o   Teach your children ‘the rules’ of interacting with strangers. In addition to being a safety precaution, this is a great learning opportunity to teach the difference between ‘friends’ and ‘strangers’ (if they don’t already know). 

3.     Provide Fun Activities. People often rent rooms instead of entire homes because they want interaction while on vacation. Hotels are fun, but they lack interpersonal connections. Your new rental space can be a perfect mixture of fun and privacy! Be sure to offer these activities without pressuring the guests to attend.

o   Offer daily breakfast. I love this perk, but remember to account for the cooking supplies in you rent.

o   If you have more than one room rented out for the long term, offer a potluck dinner once a month. It is always fun to see what people cook up for a shared dinner experience.

o   Create a PDF of local attractions, transportation options, and other pertinent information regarding your neighborhood.

o   Rent out your extra bicycle or car. If you are renting your car, make sure you call your insurance company first!

4.     Review Guests Properly. This is important for the ‘search results’ on the rental website as well as information for future landlords. It is important to ‘pay it forward’ as the phrase goes:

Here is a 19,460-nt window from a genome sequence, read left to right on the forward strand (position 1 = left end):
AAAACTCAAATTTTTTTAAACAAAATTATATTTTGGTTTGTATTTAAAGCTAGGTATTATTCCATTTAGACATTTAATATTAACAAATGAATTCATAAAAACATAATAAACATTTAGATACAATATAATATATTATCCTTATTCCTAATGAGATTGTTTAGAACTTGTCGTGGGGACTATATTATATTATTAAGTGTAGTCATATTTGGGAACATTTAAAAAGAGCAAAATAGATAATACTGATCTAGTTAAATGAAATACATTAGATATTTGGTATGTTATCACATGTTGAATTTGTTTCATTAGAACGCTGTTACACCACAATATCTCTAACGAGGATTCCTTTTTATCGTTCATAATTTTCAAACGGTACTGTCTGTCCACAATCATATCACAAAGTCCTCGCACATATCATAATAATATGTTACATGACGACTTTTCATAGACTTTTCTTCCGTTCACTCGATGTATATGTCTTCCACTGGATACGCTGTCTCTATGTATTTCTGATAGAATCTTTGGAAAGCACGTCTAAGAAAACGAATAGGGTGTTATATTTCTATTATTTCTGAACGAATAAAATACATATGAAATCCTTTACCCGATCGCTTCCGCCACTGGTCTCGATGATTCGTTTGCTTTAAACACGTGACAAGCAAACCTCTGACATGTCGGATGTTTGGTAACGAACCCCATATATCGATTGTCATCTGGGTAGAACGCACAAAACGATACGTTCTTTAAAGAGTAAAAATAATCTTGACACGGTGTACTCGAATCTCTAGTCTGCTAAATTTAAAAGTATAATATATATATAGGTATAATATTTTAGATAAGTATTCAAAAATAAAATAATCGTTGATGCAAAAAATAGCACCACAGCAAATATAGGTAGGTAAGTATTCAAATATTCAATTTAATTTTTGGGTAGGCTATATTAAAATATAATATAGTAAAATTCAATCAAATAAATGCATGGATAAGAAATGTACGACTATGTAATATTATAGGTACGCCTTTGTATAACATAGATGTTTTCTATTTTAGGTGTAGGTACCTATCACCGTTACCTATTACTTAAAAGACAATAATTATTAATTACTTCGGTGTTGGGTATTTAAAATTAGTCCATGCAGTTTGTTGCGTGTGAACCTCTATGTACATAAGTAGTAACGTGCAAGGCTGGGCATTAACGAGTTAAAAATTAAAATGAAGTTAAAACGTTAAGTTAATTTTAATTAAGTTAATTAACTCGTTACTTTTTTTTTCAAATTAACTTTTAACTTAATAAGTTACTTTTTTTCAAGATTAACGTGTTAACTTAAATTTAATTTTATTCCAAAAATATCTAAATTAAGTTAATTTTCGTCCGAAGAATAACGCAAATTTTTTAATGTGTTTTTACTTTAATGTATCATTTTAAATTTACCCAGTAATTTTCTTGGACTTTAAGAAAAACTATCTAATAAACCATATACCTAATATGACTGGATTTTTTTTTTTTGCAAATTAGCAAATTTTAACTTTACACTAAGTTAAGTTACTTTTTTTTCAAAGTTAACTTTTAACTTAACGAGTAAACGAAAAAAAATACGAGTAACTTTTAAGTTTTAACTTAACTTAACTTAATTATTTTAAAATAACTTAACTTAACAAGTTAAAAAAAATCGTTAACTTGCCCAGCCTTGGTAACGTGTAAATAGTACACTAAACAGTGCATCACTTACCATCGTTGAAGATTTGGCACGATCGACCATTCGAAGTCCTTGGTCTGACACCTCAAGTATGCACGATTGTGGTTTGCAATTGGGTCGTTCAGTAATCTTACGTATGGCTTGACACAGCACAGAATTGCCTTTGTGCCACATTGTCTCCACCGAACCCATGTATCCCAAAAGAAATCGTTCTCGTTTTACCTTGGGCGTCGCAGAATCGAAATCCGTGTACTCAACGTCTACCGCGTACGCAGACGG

o   Provide accurate in-depth reviews. Don’t just write “My guest was great”. Provide examples of reasons why you enjoyed their presence. If the rental service asks for ways the guest can improve, be honest and avoid rude language.

o   Bad reviews can hurt rental listings! Some services do not offer an ‘explanation’ section if a rental experience goes poorly. I always like to wait until my guest reviews me first and review back accordingly.

o   Offer to become a future reference for your renters. I suggest mentioning this as they give back the keys. It may prompt a great review of your space!

Finally, if renting out rooms is not an option, there is another way to leverage your home. I love the following idea:

1.     Leverage the Backyard into a ‘Community Garden’. 

In my experience, almost everyone loves to garden. However not everyone has the physical space for such a stress reducing activity. After you build a few raised garden beds you can rent them out to aspiring gardeners. Consider these tips to get started:

o   Reach out to local garden communities and post a listing for a private garden space.
o   Supply the dirt, water, and tools for a nominal fee.

o   Keep the price low to start and as you build a reputation the rent can increase.

o   You can even start a website about your new garden community, write articles, gain sponsors, and earn supplemental income this way.

Now you should have all of the tools needed to rent out an extra room in your house and start earning some much deserved supplemental income. If you need help writing a great rental advertisement, check out this resource. I want to give a big shout out to Parentwin for the guest blogging opportunity!

Author Bio: Hank is an aspiring DIY and Home industry blogger. He loves everything about the home and garden and enjoys the smell of fresh cut grass. Check him out on Twitter and see what he is up to next! @homebyhank